Once someone is on your cap table it's very very hard to get them off. If it's someone who isn't reliable, doesn't align with you philosophically, or is unethical.... There's a world of hurt waiting. You spend the money once, you deal with the consequences for the life of the company. Little things include having to chase down signatures years after they've "checked out" so you can run your business. Bigger things include blocking an exit for petty reasons, or scaring away future, higher quality, investors, because good investors don't want to be in deals with bad ones.
Let's say, for illustrative purposes, that I took an investment from Peter Thiel (it's someone like that). I wanted to work with this person since the late 1990s, and finally got a chance to. They've been an amazing and patient partner / investor, but it hasn't worked out as hoped. That part is very hard, and very frustrating; like trying to refuse gravity. If you've ever thrown everything you have at something, and felt like gravity was bringing the rocket back down early no matter what you do, then you know what I'm talking about.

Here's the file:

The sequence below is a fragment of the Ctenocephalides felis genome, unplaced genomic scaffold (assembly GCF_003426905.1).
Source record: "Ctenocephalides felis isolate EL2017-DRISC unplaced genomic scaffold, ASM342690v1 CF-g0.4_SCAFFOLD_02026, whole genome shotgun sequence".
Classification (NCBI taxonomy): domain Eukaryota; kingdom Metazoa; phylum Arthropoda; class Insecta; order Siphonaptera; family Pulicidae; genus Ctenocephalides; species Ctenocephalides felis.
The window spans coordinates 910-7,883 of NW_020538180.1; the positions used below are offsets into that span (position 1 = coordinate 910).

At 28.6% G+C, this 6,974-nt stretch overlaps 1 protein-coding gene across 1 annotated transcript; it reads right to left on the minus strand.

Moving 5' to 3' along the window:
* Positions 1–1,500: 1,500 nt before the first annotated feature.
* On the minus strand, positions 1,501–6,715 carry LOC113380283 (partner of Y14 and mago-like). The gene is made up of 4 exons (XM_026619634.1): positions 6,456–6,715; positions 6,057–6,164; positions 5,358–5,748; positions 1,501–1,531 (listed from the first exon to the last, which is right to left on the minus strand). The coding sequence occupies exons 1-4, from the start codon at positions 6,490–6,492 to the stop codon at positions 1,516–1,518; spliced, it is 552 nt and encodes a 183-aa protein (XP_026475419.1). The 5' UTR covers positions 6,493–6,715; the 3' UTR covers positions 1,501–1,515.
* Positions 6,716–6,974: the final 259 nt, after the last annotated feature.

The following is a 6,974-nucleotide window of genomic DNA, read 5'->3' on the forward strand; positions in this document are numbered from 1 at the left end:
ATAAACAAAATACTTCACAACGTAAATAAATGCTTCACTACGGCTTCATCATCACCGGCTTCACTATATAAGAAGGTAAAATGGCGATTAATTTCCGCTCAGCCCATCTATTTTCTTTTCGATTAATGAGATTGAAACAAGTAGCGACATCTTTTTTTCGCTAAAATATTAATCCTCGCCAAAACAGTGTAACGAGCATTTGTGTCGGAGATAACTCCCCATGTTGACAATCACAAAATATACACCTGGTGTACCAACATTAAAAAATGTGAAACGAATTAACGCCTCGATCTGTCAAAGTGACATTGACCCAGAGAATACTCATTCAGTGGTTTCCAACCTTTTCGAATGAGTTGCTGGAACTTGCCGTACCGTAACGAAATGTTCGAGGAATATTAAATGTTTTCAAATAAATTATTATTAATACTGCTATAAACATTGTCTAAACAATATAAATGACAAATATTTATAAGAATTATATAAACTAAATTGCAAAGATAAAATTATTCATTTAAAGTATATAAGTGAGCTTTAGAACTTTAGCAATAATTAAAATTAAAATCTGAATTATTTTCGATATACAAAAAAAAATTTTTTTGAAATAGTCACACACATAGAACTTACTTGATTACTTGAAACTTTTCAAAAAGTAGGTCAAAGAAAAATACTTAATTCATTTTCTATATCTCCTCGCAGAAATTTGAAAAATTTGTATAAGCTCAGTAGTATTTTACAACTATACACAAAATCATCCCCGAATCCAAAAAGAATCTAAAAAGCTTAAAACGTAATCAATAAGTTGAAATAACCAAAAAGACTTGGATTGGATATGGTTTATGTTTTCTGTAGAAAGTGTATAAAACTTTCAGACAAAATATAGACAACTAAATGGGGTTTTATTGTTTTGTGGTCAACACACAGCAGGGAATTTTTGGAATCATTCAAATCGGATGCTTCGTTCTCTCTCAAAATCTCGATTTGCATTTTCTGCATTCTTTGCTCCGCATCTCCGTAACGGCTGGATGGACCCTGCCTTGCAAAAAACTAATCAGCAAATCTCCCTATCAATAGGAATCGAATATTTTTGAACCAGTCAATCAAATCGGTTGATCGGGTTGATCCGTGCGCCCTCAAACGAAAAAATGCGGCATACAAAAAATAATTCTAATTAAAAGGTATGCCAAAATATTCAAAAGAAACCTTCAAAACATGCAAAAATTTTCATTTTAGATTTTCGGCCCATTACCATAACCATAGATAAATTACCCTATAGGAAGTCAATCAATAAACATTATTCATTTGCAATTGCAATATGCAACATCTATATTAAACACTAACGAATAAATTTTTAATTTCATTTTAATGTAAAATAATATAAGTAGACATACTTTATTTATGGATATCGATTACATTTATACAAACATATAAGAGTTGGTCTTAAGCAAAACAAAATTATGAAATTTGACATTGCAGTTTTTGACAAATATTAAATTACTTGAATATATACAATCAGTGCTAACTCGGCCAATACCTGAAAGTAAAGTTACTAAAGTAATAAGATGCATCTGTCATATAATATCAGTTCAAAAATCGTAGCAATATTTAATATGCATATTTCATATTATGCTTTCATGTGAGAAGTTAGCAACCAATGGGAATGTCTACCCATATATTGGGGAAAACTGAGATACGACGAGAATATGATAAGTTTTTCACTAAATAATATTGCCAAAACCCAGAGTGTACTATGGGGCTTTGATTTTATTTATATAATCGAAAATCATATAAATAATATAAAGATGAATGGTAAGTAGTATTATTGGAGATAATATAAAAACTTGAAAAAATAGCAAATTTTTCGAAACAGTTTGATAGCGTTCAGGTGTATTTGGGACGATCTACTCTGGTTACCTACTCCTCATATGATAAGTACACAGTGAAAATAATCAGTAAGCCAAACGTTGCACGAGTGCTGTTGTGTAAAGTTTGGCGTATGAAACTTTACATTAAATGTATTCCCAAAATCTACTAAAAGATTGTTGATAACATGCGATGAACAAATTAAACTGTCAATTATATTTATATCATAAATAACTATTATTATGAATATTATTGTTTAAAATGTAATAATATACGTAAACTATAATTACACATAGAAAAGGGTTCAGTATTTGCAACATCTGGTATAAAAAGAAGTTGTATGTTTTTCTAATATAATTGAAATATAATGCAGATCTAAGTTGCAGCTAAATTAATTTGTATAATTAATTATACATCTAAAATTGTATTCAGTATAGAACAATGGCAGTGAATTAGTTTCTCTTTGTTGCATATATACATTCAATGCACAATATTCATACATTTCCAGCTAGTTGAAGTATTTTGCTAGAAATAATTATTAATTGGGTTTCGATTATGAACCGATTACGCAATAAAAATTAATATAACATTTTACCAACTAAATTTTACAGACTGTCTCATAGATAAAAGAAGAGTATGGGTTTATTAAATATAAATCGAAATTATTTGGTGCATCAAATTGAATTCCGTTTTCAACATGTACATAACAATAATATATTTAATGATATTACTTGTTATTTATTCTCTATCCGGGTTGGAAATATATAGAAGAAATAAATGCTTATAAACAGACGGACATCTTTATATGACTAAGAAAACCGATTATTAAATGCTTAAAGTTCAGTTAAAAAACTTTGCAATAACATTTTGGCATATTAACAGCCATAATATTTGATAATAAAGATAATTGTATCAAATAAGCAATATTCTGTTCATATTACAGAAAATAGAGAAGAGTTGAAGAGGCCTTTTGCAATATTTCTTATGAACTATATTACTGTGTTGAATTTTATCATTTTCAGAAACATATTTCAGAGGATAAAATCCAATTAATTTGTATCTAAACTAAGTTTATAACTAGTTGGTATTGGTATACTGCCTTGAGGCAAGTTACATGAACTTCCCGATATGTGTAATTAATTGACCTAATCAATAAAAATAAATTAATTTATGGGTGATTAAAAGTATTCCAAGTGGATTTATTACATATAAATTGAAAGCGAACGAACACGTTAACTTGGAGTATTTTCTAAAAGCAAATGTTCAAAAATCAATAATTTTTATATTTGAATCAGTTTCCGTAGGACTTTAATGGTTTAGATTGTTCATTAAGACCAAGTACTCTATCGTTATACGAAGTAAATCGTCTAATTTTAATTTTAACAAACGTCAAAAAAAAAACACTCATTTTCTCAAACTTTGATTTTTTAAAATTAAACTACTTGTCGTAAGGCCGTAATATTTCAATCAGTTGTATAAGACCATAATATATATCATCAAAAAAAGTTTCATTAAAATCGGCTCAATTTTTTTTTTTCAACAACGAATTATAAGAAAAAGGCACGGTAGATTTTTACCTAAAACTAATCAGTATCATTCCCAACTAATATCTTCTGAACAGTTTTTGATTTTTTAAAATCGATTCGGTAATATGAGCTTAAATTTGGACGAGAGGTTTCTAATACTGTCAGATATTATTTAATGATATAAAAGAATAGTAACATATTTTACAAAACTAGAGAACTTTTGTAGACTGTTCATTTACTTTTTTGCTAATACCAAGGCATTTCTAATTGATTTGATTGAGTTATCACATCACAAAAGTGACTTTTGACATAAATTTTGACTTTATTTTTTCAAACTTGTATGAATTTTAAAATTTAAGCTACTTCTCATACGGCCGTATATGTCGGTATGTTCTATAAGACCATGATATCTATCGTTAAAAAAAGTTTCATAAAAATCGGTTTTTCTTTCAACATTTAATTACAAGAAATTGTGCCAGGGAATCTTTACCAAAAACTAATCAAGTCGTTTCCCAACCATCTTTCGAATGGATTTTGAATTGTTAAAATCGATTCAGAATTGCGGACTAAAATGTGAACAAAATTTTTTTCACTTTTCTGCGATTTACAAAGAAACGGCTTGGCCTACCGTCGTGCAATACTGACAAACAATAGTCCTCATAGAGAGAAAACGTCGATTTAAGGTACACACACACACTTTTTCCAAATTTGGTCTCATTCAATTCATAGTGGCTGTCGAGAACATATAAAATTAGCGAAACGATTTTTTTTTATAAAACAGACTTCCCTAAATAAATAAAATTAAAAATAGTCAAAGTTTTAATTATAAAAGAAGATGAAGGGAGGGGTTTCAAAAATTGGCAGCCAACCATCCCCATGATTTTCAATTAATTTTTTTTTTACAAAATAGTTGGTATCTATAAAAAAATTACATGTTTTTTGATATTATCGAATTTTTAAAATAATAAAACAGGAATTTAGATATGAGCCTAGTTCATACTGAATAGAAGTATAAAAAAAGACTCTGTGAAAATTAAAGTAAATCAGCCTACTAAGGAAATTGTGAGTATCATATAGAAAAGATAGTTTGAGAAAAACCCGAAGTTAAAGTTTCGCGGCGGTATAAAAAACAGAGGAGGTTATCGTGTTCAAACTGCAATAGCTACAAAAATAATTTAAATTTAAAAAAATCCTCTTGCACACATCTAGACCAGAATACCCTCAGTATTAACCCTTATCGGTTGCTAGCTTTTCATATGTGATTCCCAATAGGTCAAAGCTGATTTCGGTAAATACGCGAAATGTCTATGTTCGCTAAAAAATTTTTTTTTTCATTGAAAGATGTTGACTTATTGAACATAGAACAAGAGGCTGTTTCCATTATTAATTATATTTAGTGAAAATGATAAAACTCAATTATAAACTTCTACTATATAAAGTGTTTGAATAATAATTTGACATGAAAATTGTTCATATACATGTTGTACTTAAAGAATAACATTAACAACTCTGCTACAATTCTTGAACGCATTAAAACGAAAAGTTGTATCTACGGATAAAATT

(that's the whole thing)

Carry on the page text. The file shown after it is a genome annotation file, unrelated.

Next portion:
I regret that the failure of the company will mean the end of working with this investor, it was a rare opportunity. I obviously get to retain value from the experience and what I learned. There is a significant toll that is paid with every serious start-up, measured in years of your life, effort, stress, difficult life trade-offs, and a love for what you do and having to deal with that not working out. All I've ever wanted to do is build, and work with great people; it always sucks to not come through for people you look up to, that believed in you. Even if that person can afford the lost investment, the principle context goes beyond money, it's the hope of creating something that matters and seeing it prosper.